You can only be surprised by this if you’ve been living under a rock for the past 5 years. It is, as they say, a self evident truth that the majority of medical cannabis products and CBD products fail to meet required standards and furthers the argument that medicinal cannabis is in many cases a furphy ( not all.. but many)

Medicinal cannabis companies have learnt from experience in the US and Canada that a regulated adult use market puts them in the back seat which is why you’ll see them fight it tooth and nail in Australia. Luckily for them the lack of education on the subject in Australia is phenomenal at the political level so they’ll have no problem persuading those they need to, to perpetuate a black market that benefits no one except medicinal cannabis companies, their shareholders and law & order politicians.

THE TEST RESULTS

  • Bedrocan Dried Cannabis Flos for Inhalation – 74.9%
  • Spectrum Blue Cannabis Oil – 87.1%
  • LGP Classic 20:5 Cannabis Oil – 88.3%
  • Althea Jasper Cannabis Oil – 111.2%
  • Althea Capilano Cannabis Oil – 110.1%

The TGA has issued warnings and reminded the relevant companies of the penalties of not conforming to TGO93.

These remaining 17 products all fell in line with the requirements.

From what we know, this is the first publication of testing results released by the TGA, likely the first of many.

Cannabiz Australia report

Almost a quarter of 22 medical cannabis products tested by the Therapeutic Goods Administration failed to comply with required standards, data has revealed.

Laboratory analysis found five products were either stronger or weaker than they should have been, with suppliers warned that another “failed batch” would be in breach of the Therapeutics Goods Act.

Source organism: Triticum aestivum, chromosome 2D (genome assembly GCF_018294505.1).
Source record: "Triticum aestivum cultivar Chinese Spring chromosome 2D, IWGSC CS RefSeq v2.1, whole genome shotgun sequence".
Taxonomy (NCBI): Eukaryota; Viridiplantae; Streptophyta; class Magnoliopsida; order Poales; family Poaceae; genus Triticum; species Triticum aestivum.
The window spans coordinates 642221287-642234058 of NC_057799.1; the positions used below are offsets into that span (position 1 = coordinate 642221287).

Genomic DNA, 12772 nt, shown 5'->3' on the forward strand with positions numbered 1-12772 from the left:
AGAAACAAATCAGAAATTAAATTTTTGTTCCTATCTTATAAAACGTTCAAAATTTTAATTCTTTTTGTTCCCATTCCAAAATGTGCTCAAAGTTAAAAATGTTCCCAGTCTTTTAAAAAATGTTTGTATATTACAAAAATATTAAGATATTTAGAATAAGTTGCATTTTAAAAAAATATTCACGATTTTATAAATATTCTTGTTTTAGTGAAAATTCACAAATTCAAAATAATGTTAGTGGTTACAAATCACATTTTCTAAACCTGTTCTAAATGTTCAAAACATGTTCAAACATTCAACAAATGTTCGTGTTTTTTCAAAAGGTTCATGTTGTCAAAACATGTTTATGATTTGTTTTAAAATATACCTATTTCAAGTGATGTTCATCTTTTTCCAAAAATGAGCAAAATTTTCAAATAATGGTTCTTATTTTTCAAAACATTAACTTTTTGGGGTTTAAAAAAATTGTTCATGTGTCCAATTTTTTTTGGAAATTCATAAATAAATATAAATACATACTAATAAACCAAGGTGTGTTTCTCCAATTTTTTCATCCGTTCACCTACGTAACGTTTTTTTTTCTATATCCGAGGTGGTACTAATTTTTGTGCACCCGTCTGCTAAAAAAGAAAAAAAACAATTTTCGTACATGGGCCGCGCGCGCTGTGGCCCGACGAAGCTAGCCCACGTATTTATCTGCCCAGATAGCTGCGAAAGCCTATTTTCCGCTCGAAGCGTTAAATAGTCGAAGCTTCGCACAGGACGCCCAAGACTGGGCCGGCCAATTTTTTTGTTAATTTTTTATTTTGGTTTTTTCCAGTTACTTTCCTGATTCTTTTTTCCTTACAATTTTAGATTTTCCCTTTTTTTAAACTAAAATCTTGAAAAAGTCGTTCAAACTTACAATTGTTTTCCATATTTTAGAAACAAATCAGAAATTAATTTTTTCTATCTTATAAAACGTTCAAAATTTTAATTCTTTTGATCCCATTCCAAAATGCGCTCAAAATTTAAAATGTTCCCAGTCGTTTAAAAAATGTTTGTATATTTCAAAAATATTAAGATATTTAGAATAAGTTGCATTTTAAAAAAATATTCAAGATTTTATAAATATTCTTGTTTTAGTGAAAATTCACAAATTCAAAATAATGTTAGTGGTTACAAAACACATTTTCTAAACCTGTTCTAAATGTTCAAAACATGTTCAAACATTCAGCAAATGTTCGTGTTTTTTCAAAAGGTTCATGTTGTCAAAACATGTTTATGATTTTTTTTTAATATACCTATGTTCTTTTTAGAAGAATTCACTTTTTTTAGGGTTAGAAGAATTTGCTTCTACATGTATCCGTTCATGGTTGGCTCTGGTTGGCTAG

The TGA announced in March that it would undertake an audit of unregistered medical cannabis products supplied through the Special Access Scheme. The TGA said importers or suppliers of products that do not comply with standards “may be subject to a range of regulatory compliance actions, including civil and criminal penalties”.

The audit, which was carried out in July and August, requested samples of the top 25 products by volume supplied through the SAS. Three were no longer available, leaving the TGA to test 22.

The lab analysis focused on whether the potency of the products matched that stated by the manufacturer on their Therapeutic Goods Order 93 (TGO93) declaration. TGO93 sets maximum upper and lower limits for cannabis product potency which vary slightly depending on the product type. For example, if a manufacturer declares that their oil product contains 100mg/ml of CBD, it must contain no less than 90mg/ml and no more than 110mg/ml.

Of the five samples found to breach the requirements, three failed to meet the lower limit while two “marginally” exceeded the TGO93 declaration.

Read the full report at.  https://www.cannabiz.com.au/tga-audit-finds-some-medical-cannabis-products-do-not-match-potency-claims/